Peter Hibberd, M.D., is a doctor whose advice is based on more than 28 years of hospital outpatient and inpatient experience. He is an experienced emergency medicine physician, surgeon, and consultant. Dr. Hibberd is certified by the American Board of Emergency Medicine. He is also a fellow and active member of the American Academy of Family Physicians, an active member of the American College of Emergency Physicians, and a member and fellow of the American Academy of Emergency Medicine. Dr. Hibberd has earned numerous national and international professional certifications, memberships, and awards.
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Treating Idiopathic Pulmonary Fibrosis

Tuesday, 02 Nov 2010 01:35 PM

Question: What do you recommend for idiopathic pulmonary fibrosis?

Dr. Hibberd's Answer:

We have recently become very aggressive in treating idiopathic pulmonary fibrosis. At present, many centers advocate immunosuppressive therapy. In some cases, even lung transplantation is considered if the fibrosis (a lung-scarring condition) becomes progressive or cannot be controlled, especially if it is associated with respiratory failure and the need for respiratory support.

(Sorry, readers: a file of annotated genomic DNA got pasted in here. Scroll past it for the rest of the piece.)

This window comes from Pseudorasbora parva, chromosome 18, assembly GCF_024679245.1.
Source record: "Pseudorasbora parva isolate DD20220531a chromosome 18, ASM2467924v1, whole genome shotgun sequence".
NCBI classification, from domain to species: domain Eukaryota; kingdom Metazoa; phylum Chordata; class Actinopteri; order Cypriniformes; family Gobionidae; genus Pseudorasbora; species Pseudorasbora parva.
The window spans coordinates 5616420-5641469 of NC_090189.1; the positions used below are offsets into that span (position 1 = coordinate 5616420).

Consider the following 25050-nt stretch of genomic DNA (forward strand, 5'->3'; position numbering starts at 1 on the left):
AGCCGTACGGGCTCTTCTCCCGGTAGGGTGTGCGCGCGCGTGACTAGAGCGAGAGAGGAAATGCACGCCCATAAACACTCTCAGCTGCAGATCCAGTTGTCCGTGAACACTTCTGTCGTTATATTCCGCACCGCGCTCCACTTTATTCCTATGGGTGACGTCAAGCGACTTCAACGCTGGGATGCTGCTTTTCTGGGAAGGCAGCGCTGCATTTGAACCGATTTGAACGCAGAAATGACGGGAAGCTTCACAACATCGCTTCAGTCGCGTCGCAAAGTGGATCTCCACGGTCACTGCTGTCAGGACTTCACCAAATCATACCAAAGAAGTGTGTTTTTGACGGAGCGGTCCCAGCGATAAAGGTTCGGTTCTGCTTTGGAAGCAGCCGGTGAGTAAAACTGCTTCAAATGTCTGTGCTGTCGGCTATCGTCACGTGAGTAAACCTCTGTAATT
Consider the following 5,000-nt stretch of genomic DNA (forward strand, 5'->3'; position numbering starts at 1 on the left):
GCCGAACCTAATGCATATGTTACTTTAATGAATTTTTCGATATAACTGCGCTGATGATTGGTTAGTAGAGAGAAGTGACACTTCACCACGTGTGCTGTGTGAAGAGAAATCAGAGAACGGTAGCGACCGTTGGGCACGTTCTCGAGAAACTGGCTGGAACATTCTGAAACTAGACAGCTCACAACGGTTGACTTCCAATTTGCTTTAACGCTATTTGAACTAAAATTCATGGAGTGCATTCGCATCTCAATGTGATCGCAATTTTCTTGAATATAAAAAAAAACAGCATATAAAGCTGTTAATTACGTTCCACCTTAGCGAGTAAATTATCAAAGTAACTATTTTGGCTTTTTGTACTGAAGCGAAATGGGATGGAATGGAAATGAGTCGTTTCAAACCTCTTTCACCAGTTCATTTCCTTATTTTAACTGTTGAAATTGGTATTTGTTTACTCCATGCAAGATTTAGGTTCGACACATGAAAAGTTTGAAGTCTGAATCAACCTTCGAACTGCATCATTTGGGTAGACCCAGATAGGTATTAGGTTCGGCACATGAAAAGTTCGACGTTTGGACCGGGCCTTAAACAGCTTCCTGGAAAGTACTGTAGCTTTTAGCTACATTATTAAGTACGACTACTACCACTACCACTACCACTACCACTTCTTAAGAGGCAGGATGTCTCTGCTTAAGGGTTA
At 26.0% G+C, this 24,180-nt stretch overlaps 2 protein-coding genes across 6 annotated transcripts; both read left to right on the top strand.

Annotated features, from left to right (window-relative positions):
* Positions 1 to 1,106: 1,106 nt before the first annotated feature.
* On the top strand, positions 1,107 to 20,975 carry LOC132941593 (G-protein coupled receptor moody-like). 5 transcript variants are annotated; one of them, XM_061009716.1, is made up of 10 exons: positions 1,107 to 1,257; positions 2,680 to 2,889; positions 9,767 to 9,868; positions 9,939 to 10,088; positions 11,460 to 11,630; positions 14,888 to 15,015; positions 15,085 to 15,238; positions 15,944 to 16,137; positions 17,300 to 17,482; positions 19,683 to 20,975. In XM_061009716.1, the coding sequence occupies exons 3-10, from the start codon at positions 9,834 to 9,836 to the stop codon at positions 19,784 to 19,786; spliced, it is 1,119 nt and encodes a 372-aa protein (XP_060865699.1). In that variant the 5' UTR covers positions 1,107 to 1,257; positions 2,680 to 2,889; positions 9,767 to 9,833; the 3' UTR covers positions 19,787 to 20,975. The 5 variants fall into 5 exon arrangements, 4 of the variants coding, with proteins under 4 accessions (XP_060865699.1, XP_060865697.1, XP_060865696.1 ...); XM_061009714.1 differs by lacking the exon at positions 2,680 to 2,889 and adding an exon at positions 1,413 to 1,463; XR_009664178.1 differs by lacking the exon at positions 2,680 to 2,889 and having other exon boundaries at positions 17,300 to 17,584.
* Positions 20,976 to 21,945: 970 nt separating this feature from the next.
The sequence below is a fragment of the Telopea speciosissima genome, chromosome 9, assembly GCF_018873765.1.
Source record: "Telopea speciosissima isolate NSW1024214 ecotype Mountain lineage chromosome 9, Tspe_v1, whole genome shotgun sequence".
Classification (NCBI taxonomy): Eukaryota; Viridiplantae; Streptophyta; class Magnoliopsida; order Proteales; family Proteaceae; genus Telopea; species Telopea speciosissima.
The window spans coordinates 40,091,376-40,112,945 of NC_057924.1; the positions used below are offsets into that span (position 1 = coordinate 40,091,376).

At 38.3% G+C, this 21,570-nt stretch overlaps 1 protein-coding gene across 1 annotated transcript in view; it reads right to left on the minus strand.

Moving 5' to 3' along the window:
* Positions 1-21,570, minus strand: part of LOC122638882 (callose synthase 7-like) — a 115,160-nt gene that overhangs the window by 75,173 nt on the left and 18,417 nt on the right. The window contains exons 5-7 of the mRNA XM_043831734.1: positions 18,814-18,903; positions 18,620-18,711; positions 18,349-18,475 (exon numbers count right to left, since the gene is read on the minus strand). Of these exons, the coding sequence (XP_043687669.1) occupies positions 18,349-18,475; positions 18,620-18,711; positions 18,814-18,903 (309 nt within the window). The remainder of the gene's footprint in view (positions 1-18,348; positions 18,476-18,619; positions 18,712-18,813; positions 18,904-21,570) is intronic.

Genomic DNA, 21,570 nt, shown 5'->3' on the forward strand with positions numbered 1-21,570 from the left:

Treatment is supportive with optimizing function for the remaining unaffected lung tissue, and using oxygen supplementation when needed.

There is no immediate treatment for the more severe cases that fail immunosuppressant therapy except for a lung transplant. They have been quite successful for some, but not all patients will qualify for this extraordinary means of managing failing lung function.

Idiopathic means "cause unknown." Pulmonary refers to "lung tissue." Fibrosis refers to scarring and replacement of normal tissue by scar-type tissue with no functionality or elasticity and "fibrotic change."

Fibrosis of lungs, which produces a "paper bag" effect versus the normal healthy balloon effect of a healthy lung, interferes with the normal oxygenation of blood in the lungs. This sets the stage for respiratory failure, followed by multi-organ failure and death. Be sure you are under the care of a pulmonologist, who will work with your primary care physician in managing the treatment options that will serve you best.

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